Primrose: Early Colour Photography in Russia – The Photographers’ Gallery

Primrose: Early Colour Photography in Russia is an exhibition currently taking place at the Photographers’ Gallery just off Oxford Street. Being fascinated by Russia, I visited the Gallery on Thursday evening when it opens late. I was pleasantly surprised to see that entry is free – I am sure I had to pay last time I visited, so this was nice to see.

The exhibition looks at the development of colour photography in Russia from the 1860s to the 1970s. As well as the history of photography in Russia it is also concerned with the history of Russia in photography. This period was a time of turbulent change and the photographs really showcase this.

Arranged in chronological order, the exhibition begins with early hand-tinted images, moving to more developed photographs and eventually to photomontage and colour film. Societ authorities restricted the use of photography during the mid-20th century and it wasn’t until the 1970s, when inexpensive colour film was available to the general public via unofficial routes, that ordinary people could really exercise free choice over their photographs – even then they normally had to be shown in secret.

I was fascinated by the early tinted colour photographs, making me think of characters from Anna Karenina. They were not unlike our Victorians, though many, particularly children, were dressed in traditional Russian costume. At the turn of the century, the pictures started to remind me of Chekhov characters, as the clothes worn by the subjects of the images were very like those I have seen on stage. One standout image for me was the photograph of Tolstoy – he looks like a grumpy old man (which, in a very basic way, I suppose he was). Colour photographs – even those which have been hand-coloured – bring their subjects to life like black and white pictures can’t, and make their subjects seem much closer to us today.

Images from the following century made the Soviet era seem much more “real”. They were so vivid and clear – I loved looking not only at the people themselves, but at their surroundings, how they lived and what their spaces looked like.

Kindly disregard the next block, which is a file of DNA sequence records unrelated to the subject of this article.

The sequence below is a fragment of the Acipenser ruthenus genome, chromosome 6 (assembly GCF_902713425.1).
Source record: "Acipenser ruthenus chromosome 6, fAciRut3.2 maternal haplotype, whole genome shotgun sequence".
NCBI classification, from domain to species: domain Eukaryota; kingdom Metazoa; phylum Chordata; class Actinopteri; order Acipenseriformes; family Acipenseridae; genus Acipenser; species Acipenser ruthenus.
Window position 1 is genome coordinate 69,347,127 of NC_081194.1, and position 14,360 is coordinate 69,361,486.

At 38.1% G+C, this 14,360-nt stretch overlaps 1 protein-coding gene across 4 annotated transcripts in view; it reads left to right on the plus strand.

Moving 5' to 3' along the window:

This exhibition is on until the 19th of October – even if you’re not particularly interested in Russian history, I recommend a visit.

The Photographers’ Gallery

The Photographers’ Gallery

The Photographers’ Gallery is not somewhere I’d ever thought of visiting, but I had some spare time one Sunday afternoon so decided to pay it a visit. The Gallery is centrally located, just off Oxford Street, and entry is only £2.50 for National Art Pass holders (£4 full price). It has a camera obscura, a studio floor, a shop and café, and has a rotating programme of exhibitions. When I visited, the Gallery was host to exhibitions by Andy Warhol, David Lynch and William S. Burroughs.

David Lynch: The Factory Photographs

I started at the top of the building, so David Lynch’s photographs were the first I saw. These were definitely my favourites: I loved the cinematic, almost noir-like quality of the images. Of course Lynch is a well-known filmmaker: although I have to admit I have never seen any of his films, there was a clear cinematic influence on these images. They were largely pictures of factories and abandoned industrial sites, and had a brooding and bleak atmosphere, almost Romantic in the impression they gave of decay and a bygone era.

Taking Shots: William S. Burroughs

Burroughs was an influential 20th century American writer, but much less well known as a photographer. This year marks the centenary of his birth, and the Gallery is therefore hosting an exhibition of his work. They were interesting images, varied and vivid, which told stories of Burroughs’ journeys.

Andy Warhol: Photographs 1976-1987

Warhol is famous as an artist, but his photographs are less well known. I recognised his distinctive artistic style in many of the images, which incorporated brands and celebrities. I particularly liked the ‘stitched’ photographs, combining the easily reproduced photograph and the unique nature of the stitching.

What all three photographers had in common was that photography was not their primary field. I thought that this made their photographs more interesting in many ways, as their other interests influenced their photographic work.

These exhibitions have now finished, but the Gallery has an interesting programme of events coming up, so do check it out.


Address: 16-18 Ramillies Street, Soho, London, W1F 7LW


Opening Hours: 10am-6pm Mon-Sat, 11am-6pm Sun, late opening Thursdays during exhibitions

Prices: Vary depending on exhibition(s)